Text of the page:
As you know, I post articles from time to time that I think would be helpful to my Sun Valley clients.
But first, a funny story.
I like to tell people, "I moved here with 30 bucks I borrowed from my little brother. Who does that?"
Well, it's true, I did. To my defense 30 bucks went a lot further in 1980 than it does today. You couldn't even buy a pair of Patagonia shorts with 30 bucks today! My brother now claims he lent me 500 bucks, which just is impossible because he was a college student working in a lumber yard and 500 bucks was a fortune he just didn't have. Plus my big-sister memory is better than his!
Anyway, after my first winter (where I was the "doughnut girl" at Lookout!) I decided that if I didn't have a "real" job by June, I was going to seek my fortunes elsewhere. At this time I didn't even own a car so on a rainy June day I was out hitch-hiking and looking for a job. Chip Stanek picked me up in Elkhorn and I told him my plan to find a job or leave. At the time Chip was the PR guy for First American Title and he had been entertaining clients on the golf course. He said, "Hey we're looking for someone in our escrow department. Why don't I drop you off at the office for an interview." I thought, "Heck, if you get to take clients golfing, how hard can "escrow" be?"
Truth be told, I didn't even know what the word escrow meant, but I did get the job!
Now I like to say that escrow and title have served me in my real estate career. I can navigate myself through a tough closing as good as the next real estate agent. Maybe better!
If you don't know the meaning of the word "escrow" either, just keep reading.
Oh by the way, Chip and I are still friends!
What is escrow?
The first time you heard the term, "escrow" you may have been thrown for a loop. While the word may have had you confused the first time, here are some essential things to know about escrow--what it is, what it's used for, and how it works.
This is Escrow......
Escrow is a legal notion where money or assets are held by a third-party on behalf of two other parties in the middle of completing a transaction.
An escrow company provides two parties the service to make sure everyone does what they say they're going to do. The escrow company acts as a middleman to protect the assets while the home purchasing process is happening.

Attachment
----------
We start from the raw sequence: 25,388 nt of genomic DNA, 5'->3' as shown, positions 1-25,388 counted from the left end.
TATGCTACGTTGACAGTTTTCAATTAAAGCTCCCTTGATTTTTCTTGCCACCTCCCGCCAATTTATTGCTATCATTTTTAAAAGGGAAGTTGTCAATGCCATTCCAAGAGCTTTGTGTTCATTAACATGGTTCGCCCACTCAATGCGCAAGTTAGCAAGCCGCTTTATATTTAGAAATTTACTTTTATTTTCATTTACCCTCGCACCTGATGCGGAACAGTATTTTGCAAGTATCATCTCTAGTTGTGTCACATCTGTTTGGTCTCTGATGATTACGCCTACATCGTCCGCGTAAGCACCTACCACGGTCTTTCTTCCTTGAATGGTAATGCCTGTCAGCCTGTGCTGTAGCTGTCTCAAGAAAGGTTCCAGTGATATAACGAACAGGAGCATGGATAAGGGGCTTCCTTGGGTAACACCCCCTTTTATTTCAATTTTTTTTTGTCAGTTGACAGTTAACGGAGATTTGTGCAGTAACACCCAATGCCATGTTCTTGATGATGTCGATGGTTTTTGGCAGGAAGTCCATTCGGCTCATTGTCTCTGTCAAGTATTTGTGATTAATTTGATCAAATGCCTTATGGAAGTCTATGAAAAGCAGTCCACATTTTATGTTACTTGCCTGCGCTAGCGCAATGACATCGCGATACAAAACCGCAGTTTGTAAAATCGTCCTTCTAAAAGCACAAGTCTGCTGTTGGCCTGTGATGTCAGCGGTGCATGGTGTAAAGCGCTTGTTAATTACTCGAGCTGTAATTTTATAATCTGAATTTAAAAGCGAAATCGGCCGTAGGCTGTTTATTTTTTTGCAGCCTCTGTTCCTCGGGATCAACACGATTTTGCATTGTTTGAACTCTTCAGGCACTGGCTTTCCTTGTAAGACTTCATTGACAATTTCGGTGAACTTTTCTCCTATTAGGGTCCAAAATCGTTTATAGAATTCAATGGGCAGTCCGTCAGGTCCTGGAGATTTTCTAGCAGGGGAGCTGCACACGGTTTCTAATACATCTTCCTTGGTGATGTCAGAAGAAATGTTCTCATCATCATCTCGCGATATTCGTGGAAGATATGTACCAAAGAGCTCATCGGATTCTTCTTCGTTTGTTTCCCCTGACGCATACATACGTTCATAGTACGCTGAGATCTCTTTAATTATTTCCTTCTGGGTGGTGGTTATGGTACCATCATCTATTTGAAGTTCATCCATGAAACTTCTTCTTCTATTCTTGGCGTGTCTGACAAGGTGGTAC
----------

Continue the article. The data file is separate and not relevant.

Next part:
Applied to real estate transactions--when buying or selling a home, escrow is the trusted third-party, who is someone other than the buyer or seller, who will hold money to make sure you execute the transaction correctly.
The key thing to remember here is that the third-party is a trusted party. This is a neutral entity that doesn't care whether a home buyer or home seller comes out ahead of the other. The primary role of an escrow service is to make sure each party in a real estate transaction holds up its end of the deal.
Search for a reputable escrow company, or ask your real estate agent for a recommendation to find a trustworthy service.
How Escrow Works When Purchasing A Home
When buying a new home, you agree to pay the purchase amount within a certain time, and the seller will provide the home they're selling. Your home purchase is probably contingent on a few things; namely financing and a home inspection. While you're securing financing and scheduling a professional home inspection, you will make an escrow payment, or an "earnest deposit," writing a check to an escrow provider in an agreed-upon amount that shows your intent or seriousness of purchasing that home. This gives the seller some reassurance that you're serious.
Escrow opens when a buyer and seller sign an agreement for a real estate transaction, then deliver the agreement to an escrow officer who helps make sure everyone meets the contract conditions.
Escrow closes when everyone did everything they agreed to do, and the home-ownership is transferred to the buyer.
Once the escrow provider verifies everyone held up their end of the agreement, they'll either give you a refund, apply it to the purchase price or the home, or pass the money along to the seller (if the buyer doesn't satisfy requirements).
Escrow Accounts For Homeowners Insurance And Property Taxes
The other time you'll hear about escrow may be for an escrow account--which is slightly different than for a real estate transaction. When making your monthly mortgage payments on your home loan, you may also be paying for additional home expenses like property taxes and homeowner's insurance as part of one lump sum.
Property taxes are usually an annual expense, and sometimes homeowner's insurance is as well, though many insurance companies accept monthly payments. To alleviate the lender's risk of you not budgeting properly for these payments, they make sure tax and insurance get paid by adding them to your monthly mortgage payment.
This portion of your monthly payment is deposited into a separate, escrow account. These funds are kept in escrow (by a company outside of both you and your lender) until their respective payments are due once a year, then they'll make the payment on your behalf. You'll discuss this with your lender when you finalize the purchase of your home, so it shouldn't be a surprise.
If there's a difference in how much you owe and how much you've contributed to the escrow account, your lender will let you know. You'll either receive a refund if you overpaid, or if you didn't contribute enough, your lender will pay the difference, then send you a bill for the additional amount. You may be able to pay the bill over the coming year.
If you need help finding an escrow company or have any questions about the escrow process for real estate, get in touch!
Respectfully blogged by: Sheila Liermann | Sun Valley, Idaho, Real Estate Broker